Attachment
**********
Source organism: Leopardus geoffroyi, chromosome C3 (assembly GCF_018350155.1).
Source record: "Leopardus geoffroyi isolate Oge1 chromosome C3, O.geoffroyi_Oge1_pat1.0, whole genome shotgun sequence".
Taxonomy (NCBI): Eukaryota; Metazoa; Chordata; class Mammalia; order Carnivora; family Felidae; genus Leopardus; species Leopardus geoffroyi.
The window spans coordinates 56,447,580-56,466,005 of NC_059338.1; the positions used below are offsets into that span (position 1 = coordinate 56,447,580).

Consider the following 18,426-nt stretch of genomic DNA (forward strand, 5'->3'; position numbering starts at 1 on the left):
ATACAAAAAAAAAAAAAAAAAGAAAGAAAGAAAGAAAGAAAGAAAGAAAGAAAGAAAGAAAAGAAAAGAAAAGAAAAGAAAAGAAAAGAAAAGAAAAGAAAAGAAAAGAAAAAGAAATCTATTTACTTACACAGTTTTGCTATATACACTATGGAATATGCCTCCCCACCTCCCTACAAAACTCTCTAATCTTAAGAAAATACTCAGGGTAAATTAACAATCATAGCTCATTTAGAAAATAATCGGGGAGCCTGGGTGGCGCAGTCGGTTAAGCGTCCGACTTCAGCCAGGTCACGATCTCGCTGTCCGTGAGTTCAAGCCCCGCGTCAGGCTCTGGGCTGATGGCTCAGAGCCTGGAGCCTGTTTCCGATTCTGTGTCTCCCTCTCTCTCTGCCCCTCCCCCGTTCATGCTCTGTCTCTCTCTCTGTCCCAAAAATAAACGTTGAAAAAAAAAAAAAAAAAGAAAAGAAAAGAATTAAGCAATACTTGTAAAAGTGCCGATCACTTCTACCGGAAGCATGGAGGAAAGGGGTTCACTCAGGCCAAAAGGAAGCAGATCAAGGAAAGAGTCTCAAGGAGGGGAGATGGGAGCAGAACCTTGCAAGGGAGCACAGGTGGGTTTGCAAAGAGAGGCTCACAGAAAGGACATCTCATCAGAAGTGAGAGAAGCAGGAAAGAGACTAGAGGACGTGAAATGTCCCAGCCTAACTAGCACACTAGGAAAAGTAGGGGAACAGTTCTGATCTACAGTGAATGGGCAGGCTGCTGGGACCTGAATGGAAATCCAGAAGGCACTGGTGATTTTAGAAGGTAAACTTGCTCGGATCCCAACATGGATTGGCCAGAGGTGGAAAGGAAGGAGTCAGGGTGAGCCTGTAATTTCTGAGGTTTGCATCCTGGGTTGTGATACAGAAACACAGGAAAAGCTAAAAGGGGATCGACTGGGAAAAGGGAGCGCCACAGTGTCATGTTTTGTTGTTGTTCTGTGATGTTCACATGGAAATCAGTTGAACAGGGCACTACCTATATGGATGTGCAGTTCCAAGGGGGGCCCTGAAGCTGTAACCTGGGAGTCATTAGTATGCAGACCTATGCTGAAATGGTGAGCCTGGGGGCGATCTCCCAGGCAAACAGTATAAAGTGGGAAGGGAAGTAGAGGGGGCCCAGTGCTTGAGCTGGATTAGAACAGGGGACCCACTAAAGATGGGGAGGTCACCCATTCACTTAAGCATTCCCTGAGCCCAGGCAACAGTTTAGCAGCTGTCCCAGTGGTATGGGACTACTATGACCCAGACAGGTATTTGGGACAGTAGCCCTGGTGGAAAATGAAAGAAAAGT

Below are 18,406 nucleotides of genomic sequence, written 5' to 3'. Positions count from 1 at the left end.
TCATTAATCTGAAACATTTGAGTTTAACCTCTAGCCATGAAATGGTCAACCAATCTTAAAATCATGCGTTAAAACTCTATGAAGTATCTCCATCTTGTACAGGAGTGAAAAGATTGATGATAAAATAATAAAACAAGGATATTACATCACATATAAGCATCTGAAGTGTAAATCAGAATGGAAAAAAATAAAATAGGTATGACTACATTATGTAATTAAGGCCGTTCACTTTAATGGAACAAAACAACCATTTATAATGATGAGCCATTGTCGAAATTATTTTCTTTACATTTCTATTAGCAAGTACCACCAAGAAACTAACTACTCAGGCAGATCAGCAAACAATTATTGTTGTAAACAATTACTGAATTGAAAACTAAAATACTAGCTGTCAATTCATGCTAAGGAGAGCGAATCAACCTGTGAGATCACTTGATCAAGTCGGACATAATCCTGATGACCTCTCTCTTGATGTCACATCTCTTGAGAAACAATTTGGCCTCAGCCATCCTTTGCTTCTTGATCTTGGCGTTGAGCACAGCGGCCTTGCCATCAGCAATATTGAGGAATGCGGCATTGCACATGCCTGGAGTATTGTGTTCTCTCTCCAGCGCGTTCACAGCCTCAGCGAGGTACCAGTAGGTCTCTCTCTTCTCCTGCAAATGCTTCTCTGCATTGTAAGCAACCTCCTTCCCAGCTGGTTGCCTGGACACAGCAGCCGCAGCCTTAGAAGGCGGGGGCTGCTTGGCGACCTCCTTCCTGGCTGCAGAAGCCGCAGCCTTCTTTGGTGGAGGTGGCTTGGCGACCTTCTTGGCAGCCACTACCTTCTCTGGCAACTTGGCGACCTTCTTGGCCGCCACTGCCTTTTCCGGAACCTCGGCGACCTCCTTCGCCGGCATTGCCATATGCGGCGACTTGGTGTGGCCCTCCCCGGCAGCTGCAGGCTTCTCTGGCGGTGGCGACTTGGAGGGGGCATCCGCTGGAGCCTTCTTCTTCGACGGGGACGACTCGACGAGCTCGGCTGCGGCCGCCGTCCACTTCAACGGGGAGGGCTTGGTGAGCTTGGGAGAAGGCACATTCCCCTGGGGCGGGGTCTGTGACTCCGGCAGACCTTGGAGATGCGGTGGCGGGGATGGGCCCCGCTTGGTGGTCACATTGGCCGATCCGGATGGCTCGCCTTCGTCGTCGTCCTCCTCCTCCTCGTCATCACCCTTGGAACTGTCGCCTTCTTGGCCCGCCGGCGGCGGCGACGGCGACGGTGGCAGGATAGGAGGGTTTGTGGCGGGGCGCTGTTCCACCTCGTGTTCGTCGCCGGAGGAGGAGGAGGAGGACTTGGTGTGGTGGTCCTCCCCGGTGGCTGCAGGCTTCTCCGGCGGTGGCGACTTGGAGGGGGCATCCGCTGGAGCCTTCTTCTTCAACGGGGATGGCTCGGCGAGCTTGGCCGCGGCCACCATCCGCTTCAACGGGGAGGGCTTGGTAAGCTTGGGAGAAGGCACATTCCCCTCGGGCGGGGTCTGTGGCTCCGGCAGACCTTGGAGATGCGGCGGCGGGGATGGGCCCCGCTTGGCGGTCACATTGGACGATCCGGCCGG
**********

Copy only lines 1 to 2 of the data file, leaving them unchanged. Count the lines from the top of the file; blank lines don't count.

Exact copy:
Source organism: Leopardus geoffroyi, chromosome C3 (assembly GCF_018350155.1).
Source record: "Leopardus geoffroyi isolate Oge1 chromosome C3, O.geoffroyi_Oge1_pat1.0, whole genome shotgun sequence".